Bhatinda Air Base [IATA code BUP] is located in the state of Punjab. This facility is reportedly a forward operating base for the Prithvi missile. Other Indian Air Force activities at this station are not readily apparent from the open literature. No aircraft squadrons are known to be based here.
The Indian Army's Western Command has major facilities at Chandigarh, Jalandar, Bhatinda, Delhi, Amritsar, Ludhiana, Bikaner and Ambala. The 1965 and 1971 Wars demonstrated that the area under General Officer Commanding-in-Chief Western Command was too vast for effective command. Accordingly, in 1971, duplicate headquarters with duplicated staff were set up at Shimla and Bhatinda. After 1971, Headquarter Northern Command was established at Udhampur, taking over responsibility for Jammu, Kashmir and Ladakh. Sihmla was considered unsuitable for Headquarters Western Command and so was moved to Chandigarh with Punjab and Northern Rajasthan under its jurisdiction. In the Indian context, Command Headquarter can be likened to a Field Army or even an Army Group Headquarter with a General Officer Commanding-in-Chief presiding over matters in the rank of a (three-star) Lieutenant General. Next the line are the Corps Headquarters, which are Field Army Headquarters elsewhere. The Indian Army's combat formations are now grouped and tailored under many such Corps Headquarters (with some forces being retained under static Area Commands).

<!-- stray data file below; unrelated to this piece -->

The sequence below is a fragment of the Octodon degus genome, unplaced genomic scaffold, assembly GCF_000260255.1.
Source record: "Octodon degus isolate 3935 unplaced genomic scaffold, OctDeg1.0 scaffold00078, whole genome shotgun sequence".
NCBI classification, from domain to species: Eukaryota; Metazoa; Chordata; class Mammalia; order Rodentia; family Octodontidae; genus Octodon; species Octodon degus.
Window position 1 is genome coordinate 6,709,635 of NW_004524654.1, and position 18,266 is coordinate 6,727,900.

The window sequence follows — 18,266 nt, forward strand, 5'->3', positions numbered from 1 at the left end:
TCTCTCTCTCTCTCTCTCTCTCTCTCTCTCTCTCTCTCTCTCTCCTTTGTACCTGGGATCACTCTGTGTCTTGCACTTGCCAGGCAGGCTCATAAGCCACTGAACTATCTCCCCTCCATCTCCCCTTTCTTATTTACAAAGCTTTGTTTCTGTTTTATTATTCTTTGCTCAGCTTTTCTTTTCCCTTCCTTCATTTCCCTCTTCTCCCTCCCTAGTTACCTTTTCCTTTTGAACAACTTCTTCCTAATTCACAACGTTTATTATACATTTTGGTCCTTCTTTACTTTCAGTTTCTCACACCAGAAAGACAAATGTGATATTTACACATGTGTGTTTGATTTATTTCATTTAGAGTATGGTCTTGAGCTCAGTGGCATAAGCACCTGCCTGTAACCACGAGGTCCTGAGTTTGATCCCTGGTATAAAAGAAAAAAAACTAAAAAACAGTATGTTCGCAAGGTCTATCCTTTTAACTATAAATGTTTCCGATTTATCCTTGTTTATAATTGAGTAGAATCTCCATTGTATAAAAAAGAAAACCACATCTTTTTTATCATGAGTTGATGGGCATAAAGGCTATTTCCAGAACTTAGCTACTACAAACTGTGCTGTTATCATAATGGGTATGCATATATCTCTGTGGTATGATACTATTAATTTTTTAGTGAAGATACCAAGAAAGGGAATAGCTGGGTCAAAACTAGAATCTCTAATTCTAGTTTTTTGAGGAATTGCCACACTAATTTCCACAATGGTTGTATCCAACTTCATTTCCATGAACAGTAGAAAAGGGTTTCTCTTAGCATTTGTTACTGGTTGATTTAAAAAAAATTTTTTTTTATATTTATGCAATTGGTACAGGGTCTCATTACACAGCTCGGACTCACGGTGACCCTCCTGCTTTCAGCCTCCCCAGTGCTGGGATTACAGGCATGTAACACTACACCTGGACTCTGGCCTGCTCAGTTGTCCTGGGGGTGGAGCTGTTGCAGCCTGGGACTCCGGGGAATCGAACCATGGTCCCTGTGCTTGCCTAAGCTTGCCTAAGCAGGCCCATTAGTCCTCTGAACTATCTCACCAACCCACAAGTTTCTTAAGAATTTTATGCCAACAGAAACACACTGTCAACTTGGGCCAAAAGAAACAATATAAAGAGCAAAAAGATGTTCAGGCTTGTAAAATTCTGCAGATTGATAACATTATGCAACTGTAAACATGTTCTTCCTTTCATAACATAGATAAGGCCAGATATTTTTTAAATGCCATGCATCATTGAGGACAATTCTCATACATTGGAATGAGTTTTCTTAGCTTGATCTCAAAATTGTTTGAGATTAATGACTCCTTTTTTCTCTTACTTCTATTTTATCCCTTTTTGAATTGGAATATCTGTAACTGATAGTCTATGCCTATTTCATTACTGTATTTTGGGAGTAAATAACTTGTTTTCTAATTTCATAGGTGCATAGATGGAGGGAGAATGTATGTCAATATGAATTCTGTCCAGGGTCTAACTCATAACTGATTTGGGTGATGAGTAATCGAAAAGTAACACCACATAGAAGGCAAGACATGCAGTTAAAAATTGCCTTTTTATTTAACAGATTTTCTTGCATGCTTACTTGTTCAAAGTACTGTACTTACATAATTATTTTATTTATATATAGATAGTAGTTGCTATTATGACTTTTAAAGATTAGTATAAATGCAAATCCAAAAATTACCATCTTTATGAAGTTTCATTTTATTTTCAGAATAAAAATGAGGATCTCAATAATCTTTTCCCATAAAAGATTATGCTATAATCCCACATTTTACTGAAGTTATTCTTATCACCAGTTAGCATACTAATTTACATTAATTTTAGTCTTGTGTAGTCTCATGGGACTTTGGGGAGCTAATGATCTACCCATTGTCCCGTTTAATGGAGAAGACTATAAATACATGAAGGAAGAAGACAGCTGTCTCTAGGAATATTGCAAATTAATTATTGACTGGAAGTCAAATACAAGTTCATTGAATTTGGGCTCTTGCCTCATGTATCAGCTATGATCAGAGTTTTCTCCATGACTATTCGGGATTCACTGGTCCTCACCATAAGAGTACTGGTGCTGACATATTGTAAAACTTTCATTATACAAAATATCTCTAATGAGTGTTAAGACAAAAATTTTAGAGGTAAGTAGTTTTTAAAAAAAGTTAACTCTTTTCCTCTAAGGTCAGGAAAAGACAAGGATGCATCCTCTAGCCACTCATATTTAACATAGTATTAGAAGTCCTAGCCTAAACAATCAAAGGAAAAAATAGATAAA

Goods are transported both by road and rail. National Highway No.15 runs between Bhatinda and Kandla.
Takht Sri Damdama Sahib is situated in the village of Talwandi Sabo near Bhatinda. This is where Guru Gobind Singh stayed for nearly a year and compiled the final edition of the Guru Granth Sahib known as the Damdama Sahib Bir in 1705. It is one of the Five Gurdwaras known as the Five Takhts (Thrones) which have a very special significance for the Sikh community. They are considered the seats of Sikh religious authority.
The Sikh militant movement is no longer active in Punjab. Virtually all of the militant groups in Punjab pursued their campaign for a separate state of Khalistan through acts of violence directed not only at members of the police and security forces but also specifically at Hindu and Sikh civilians. Although the situation in Punjab has returned to normality, acts of violence continue. In July 1997, 33 persons were killed and 65 injured when a bomb exploded on a train in the Bhatinda area.
Construction of the Bhatinda refinery, near Phulo Kari village in Bhatinda district, began in 1998. This is a joint venture between Hindustan Petroleum Corporation Ltd and Punjab State Industrial Development Corporation.
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